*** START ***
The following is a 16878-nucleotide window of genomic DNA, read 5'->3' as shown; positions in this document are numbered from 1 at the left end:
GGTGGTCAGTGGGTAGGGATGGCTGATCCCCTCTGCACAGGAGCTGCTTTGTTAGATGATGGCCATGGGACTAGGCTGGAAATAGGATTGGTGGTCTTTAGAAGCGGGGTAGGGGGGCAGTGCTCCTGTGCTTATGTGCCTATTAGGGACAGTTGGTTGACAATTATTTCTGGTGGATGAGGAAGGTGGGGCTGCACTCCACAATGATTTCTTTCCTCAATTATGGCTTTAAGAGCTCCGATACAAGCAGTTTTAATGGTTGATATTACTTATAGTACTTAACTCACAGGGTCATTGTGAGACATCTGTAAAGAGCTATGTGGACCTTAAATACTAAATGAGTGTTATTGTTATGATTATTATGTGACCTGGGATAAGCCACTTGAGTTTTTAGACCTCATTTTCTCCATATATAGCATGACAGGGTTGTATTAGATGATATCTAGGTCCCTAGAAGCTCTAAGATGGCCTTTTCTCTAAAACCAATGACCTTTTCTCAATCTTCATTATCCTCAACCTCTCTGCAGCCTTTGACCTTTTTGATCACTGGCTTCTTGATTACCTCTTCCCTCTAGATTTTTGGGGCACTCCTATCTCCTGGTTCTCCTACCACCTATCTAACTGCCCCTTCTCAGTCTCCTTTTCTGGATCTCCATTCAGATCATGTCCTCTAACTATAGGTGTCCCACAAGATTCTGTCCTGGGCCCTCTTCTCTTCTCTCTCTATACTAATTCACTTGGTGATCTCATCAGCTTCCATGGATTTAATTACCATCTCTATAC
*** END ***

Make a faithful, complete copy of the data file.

The following is a 16878-nucleotide window of genomic DNA, read 5'->3' as shown; positions in this document are numbered from 1 at the left end:
GGTGGTCAGTGGGTAGGGATGGCTGATCCCCTCTGCACAGGAGCTGCTTTGTTAGATGATGGCCATGGGACTAGGCTGGAAATAGGATTGGTGGTCTTTAGAAGCGGGGTAGGGGGGCAGTGCTCCTGTGCTTATGTGCCTATTAGGGACAGTTGGTTGACAATTATTTCTGGTGGATGAGGAAGGTGGGGCTGCACTCCACAATGATTTCTTTCCTCAATTATGGCTTTAAGAGCTCCGATACAAGCAGTTTTAATGGTTGATATTACTTATAGTACTTAACTCACAGGGTCATTGTGAGACATCTGTAAAGAGCTATGTGGACCTTAAATACTAAATGAGTGTTATTGTTATGATTATTATGTGACCTGGGATAAGCCACTTGAGTTTTTAGACCTCATTTTCTCCATATATAGCATGACAGGGTTGTATTAGATGATATCTAGGTCCCTAGAAGCTCTAAGATGGCCTTTTCTCTAAAACCAATGACCTTTTCTCAATCTTCATTATCCTCAACCTCTCTGCAGCCTTTGACCTTTTTGATCACTGGCTTCTTGATTACCTCTTCCCTCTAGATTTTTGGGGCACTCCTATCTCCTGGTTCTCCTACCACCTATCTAACTGCCCCTTCTCAGTCTCCTTTTCTGGATCTCCATTCAGATCATGTCCTCTAACTATAGGTGTCCCACAAGATTCTGTCCTGGGCCCTCTTCTCTTCTCTCTCTATACTAATTCACTTGGTGATCTCATCAGCTTCCATGGATTTAATTACCATCTCTATAC